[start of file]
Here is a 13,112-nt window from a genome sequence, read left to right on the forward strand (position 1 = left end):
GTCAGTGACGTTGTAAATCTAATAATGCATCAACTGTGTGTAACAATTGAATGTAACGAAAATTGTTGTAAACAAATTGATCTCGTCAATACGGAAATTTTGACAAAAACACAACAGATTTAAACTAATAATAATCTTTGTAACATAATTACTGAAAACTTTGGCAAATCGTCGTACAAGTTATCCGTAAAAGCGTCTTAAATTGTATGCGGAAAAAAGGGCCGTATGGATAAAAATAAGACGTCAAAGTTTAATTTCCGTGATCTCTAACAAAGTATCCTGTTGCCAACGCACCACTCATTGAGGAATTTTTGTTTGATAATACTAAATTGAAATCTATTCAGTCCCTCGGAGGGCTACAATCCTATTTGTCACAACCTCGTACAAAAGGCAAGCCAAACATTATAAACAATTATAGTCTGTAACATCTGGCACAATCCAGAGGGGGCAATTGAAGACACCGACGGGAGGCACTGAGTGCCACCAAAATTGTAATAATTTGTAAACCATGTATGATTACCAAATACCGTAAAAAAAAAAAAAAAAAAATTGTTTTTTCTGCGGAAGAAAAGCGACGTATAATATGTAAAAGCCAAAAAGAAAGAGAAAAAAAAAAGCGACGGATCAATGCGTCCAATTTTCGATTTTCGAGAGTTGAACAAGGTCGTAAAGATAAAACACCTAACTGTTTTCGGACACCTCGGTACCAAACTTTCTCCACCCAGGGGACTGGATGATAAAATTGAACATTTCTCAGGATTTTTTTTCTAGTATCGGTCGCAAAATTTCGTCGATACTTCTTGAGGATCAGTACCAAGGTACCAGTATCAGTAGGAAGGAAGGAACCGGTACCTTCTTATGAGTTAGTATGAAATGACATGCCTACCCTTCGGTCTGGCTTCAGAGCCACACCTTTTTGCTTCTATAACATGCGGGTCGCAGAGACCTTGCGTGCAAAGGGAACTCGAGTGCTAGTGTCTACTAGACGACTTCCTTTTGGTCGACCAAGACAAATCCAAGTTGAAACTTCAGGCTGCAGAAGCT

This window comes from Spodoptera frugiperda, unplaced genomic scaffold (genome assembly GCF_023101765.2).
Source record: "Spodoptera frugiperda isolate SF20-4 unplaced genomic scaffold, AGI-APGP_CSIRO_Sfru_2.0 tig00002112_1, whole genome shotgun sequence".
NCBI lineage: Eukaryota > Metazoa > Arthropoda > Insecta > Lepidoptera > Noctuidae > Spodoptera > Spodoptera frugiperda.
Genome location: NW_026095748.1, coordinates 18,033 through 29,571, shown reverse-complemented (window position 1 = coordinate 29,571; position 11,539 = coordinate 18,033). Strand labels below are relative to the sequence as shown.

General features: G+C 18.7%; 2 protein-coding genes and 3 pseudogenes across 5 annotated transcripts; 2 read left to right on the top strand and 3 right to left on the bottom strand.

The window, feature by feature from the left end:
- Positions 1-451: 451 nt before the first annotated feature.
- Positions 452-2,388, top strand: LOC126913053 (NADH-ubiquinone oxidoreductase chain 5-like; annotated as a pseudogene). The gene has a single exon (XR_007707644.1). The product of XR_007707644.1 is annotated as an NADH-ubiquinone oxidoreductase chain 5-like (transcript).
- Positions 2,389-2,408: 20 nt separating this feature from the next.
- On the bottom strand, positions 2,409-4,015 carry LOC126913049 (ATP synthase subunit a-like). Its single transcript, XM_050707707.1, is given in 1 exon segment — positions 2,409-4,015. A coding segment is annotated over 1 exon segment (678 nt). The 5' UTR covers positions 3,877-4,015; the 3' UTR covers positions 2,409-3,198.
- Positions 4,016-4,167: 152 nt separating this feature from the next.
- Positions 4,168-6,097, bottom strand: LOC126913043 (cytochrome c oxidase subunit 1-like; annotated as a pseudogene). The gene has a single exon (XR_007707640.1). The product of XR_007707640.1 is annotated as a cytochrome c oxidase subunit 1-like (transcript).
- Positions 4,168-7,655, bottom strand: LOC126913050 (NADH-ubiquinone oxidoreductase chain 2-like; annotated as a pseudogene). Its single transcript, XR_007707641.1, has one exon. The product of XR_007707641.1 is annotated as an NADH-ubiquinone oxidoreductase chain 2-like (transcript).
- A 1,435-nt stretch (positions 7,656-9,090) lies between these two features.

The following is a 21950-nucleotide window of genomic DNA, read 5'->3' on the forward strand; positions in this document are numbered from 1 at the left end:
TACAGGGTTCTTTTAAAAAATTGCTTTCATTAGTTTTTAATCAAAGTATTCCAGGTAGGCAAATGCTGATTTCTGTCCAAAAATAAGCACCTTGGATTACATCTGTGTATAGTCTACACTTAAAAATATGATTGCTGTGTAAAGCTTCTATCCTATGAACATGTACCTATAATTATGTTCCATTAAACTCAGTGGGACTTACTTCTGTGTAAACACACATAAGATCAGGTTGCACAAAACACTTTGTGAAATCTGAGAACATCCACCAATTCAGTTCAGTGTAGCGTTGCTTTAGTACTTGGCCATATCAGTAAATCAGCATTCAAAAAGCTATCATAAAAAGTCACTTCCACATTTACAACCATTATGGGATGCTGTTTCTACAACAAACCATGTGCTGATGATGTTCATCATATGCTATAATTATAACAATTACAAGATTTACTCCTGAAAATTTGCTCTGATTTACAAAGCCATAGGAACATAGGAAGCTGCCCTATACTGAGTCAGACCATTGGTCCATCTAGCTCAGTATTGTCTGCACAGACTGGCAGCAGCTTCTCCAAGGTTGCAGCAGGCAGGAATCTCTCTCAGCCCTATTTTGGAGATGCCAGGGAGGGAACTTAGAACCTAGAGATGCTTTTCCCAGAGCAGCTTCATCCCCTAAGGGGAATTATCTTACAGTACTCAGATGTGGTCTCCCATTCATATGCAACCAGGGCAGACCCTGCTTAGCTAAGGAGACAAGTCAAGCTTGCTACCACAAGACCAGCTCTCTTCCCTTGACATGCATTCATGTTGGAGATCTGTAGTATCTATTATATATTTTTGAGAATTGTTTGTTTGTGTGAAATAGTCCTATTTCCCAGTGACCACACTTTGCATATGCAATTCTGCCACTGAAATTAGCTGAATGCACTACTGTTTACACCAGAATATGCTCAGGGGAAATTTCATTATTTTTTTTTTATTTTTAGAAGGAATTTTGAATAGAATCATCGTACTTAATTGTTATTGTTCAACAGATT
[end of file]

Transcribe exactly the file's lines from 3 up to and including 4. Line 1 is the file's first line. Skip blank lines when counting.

This window comes from Spodoptera frugiperda, unplaced genomic scaffold (genome assembly GCF_023101765.2).
Source record: "Spodoptera frugiperda isolate SF20-4 unplaced genomic scaffold, AGI-APGP_CSIRO_Sfru_2.0 tig00002112_1, whole genome shotgun sequence".